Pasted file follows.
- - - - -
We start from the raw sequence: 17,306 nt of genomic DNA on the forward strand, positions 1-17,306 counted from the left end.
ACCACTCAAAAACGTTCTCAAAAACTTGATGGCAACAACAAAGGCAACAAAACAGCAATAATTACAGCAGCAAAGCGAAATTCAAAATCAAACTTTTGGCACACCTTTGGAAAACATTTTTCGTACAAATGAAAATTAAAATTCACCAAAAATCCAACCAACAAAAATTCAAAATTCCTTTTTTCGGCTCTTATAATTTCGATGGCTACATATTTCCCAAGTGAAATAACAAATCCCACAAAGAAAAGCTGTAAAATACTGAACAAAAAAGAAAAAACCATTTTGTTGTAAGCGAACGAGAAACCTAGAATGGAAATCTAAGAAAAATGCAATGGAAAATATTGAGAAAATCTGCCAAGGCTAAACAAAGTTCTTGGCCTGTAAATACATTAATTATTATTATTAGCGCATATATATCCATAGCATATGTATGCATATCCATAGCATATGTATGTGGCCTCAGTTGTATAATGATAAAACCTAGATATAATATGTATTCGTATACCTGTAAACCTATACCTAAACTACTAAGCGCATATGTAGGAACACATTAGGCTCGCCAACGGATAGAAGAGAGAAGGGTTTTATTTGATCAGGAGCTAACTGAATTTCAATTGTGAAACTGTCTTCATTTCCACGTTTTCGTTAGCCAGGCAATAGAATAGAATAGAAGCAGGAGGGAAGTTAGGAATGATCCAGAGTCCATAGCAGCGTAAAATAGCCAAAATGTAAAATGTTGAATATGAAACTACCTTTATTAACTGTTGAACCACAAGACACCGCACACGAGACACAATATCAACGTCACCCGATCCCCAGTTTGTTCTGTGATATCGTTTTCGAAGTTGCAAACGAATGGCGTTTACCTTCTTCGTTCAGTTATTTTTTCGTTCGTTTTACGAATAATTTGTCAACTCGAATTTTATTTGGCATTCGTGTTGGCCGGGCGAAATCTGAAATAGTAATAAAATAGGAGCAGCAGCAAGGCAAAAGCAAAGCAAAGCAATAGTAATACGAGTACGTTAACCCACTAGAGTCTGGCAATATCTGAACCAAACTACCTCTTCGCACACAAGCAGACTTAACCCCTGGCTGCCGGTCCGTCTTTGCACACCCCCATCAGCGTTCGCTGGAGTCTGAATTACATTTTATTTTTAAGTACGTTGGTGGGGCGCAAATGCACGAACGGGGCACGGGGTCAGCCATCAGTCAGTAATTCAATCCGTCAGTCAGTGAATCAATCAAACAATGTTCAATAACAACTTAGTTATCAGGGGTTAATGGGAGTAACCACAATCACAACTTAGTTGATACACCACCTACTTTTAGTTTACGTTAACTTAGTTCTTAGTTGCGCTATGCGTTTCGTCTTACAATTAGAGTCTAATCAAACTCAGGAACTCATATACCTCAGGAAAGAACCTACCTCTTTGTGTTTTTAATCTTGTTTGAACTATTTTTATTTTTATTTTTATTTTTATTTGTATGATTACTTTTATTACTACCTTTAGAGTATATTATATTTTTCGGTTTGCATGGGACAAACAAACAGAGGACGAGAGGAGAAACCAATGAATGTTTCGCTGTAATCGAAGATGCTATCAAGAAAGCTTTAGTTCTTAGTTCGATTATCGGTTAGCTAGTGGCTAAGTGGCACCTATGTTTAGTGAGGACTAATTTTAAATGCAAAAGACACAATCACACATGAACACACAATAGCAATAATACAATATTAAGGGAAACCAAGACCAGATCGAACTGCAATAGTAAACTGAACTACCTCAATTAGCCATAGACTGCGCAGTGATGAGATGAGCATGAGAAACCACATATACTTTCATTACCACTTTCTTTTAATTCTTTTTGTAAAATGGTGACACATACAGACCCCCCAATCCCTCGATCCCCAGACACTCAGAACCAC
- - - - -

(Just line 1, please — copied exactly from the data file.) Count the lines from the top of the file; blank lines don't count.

We start from the raw sequence: 17,306 nt of genomic DNA on the forward strand, positions 1-17,306 counted from the left end.